Friday, 25 September 2009

Unit war diaries of the First World War

Ninety four years ago today, allied forces attacked the German lines at Loos and in diversionary attacks further north. By the end of the day, nearly ten thousand British troops lay dead.

There's an increasing appetite for all things WW1; an appetite that will surely continue to increase as we approach the 100th anniversary of the outbreak of war, the 100th anniversary of Mons, of Festubert, Neuve Chapelle etc.

The majority of our work is concerned with First World War soldiers and even though, thanks to a 1940 bombing raid on London's docklands, the majority of service records for Other Ranks no longer survive, it's still possible in many cases to make assumptions about a soldier's service based on his medal index card (if he has one) and the war diary of the unit to which he belonged.

War diaries often provide a treasure trove of information and are really the primary sources of information (along with Brigade and Divisional diaries) when it comes to the day to day routines of a particular battalion or battery or other army unit.

So if your ancestor's service records went up in flames in 1940, don't despair. Get in touch with us and who knows, you may find him mentioned in a war diary.

Friday, 18 September 2009

Old Harrovians in the Great War

I get sent so many links one way or the other and I forget that not everybody may be aware of the treasure trove of information available on-line. This link will take you to biographies of Old Harrovians who died during the Great War:

Harrow School - Fallen in WW1

The period covered in this volume is 23rd August 1914 to 20th March 1915.

Sunday, 13 September 2009

Updates - week ending 12th September 2009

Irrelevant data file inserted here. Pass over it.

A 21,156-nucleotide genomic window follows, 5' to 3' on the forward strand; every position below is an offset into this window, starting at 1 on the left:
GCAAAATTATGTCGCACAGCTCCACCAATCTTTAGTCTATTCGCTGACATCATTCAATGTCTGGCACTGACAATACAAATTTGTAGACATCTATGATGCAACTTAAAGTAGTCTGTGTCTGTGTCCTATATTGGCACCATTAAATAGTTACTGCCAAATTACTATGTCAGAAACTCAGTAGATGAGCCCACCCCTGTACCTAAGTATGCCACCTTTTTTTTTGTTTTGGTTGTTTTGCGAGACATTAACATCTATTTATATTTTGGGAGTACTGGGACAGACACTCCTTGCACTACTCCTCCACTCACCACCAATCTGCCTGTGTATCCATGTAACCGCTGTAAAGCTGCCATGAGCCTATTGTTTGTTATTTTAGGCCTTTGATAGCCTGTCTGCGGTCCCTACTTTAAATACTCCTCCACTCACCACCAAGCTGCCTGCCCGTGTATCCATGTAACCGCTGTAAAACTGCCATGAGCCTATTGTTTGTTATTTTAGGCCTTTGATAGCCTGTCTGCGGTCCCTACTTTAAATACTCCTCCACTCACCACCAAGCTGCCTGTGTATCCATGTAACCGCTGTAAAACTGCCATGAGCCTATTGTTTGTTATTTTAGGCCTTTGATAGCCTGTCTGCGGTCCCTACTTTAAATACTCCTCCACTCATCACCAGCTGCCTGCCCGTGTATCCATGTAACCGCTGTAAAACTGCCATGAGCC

It's been stop-start at the Commonwealth War Graves Commission this week. First there was a new search facility on its on-line Debt of Honour and then, in the blink of an eye, it reverted to the old one again. Meanwhile though, work at the Fromelles burial site ended this week. The BBC news website carries a number of articles on the work at Fromelles and if you have a relative buried there, the BBC website is a good first port of call.

Some interesting commissions this week involving soldiers who fought in the Crimea, South Africa and Egypt. I have a separate project covering British Army Medals and I've already touched on the Egypt Medal. In time, these pages will be updated to include details of the British Regiments which served in each campaign.

A friend of mine has sent me a link to some WW1 Regimental histories which are available on-line and can be downloaded. All you need is sufficient space on your hard drive!

Finally, I know that many enquiries for army military history research are coming via my Army Service Numbers blog. Work on the database continues apace and the data I publish on the blog is just a small sample of a far bigger work. There is limited data available elsewhere on-line but the Duke of Cornwall's Light Infantry is one of those regiments which is comprehensively covered. If you have a relative who served with the 46th (South Devonshire) Regiment of Foot or the DCLI, then THIS SITE is for you.

Drop me a line if you'd like us to quote on your military history project.

Thursday, 10 September 2009

CWGC update

From the website of the Commonwealth War Graves Commission: